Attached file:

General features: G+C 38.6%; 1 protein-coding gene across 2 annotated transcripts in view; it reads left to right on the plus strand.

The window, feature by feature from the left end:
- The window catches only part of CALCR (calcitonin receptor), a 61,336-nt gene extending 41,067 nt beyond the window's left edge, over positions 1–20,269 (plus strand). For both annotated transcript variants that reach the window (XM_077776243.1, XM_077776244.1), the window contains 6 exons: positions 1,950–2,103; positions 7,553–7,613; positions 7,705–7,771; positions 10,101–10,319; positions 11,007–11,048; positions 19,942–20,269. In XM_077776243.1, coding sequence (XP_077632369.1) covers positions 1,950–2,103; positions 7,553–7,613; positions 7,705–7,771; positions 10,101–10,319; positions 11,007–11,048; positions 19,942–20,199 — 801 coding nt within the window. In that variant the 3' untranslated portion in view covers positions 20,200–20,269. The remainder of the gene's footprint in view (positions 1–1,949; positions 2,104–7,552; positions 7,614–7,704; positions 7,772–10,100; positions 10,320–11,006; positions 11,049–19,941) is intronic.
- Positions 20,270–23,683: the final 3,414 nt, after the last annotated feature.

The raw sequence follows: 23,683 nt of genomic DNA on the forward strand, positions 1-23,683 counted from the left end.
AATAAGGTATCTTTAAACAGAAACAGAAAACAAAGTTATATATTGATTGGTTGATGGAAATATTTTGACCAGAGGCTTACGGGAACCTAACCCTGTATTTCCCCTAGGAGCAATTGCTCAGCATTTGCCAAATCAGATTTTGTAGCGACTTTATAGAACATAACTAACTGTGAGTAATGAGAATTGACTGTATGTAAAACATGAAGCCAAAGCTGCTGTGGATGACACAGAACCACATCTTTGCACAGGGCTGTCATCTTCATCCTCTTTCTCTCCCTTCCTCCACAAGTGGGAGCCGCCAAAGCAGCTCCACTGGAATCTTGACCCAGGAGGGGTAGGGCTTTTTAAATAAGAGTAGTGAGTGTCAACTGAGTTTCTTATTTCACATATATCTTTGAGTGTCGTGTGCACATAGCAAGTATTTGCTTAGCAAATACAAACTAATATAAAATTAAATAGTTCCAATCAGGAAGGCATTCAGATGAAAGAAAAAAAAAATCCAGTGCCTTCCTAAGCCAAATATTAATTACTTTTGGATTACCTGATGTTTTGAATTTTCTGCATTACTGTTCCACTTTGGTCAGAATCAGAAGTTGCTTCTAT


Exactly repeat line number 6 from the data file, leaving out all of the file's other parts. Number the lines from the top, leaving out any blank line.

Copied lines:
AATAAGGTATCTTTAAACAGAAACAGAAAACAAAGTTATATATTGATTGGTTGATGGAAATATTTTGACCAGAGGCTTACGGGAACCTAACCCTGTATTTCCCCTAGGAGCAATTGCTCAGCATTTGCCAAATCAGATTTTGTAGCGACTTTATAGAACATAACTAACTGTGAGTAATGAGAATTGACTGTATGTAAAACATGAAGCCAAAGCTGCTGTGGATGACACAGAACCACATCTTTGCACAGGGCTGTCATCTTCATCCTCTTTCTCTCCCTTCCTCCACAAGTGGGAGCCGCCAAAGCAGCTCCACTGGAATCTTGACCCAGGAGGGGTAGGGCTTTTTAAATAAGAGTAGTGAGTGTCAACTGAGTTTCTTATTTCACATATATCTTTGAGTGTCGTGTGCACATAGCAAGTATTTGCTTAGCAAATACAAACTAATATAAAATTAAATAGTTCCAATCAGGAAGGCATTCAGATGAAAGAAAAAAAAAATCCAGTGCCTTCCTAAGCCAAATATTAATTACTTTTGGATTACCTGATGTTTTGAATTTTCTGCATTACTGTTCCACTTTGGTCAGAATCAGAAGTTGCTTCTAT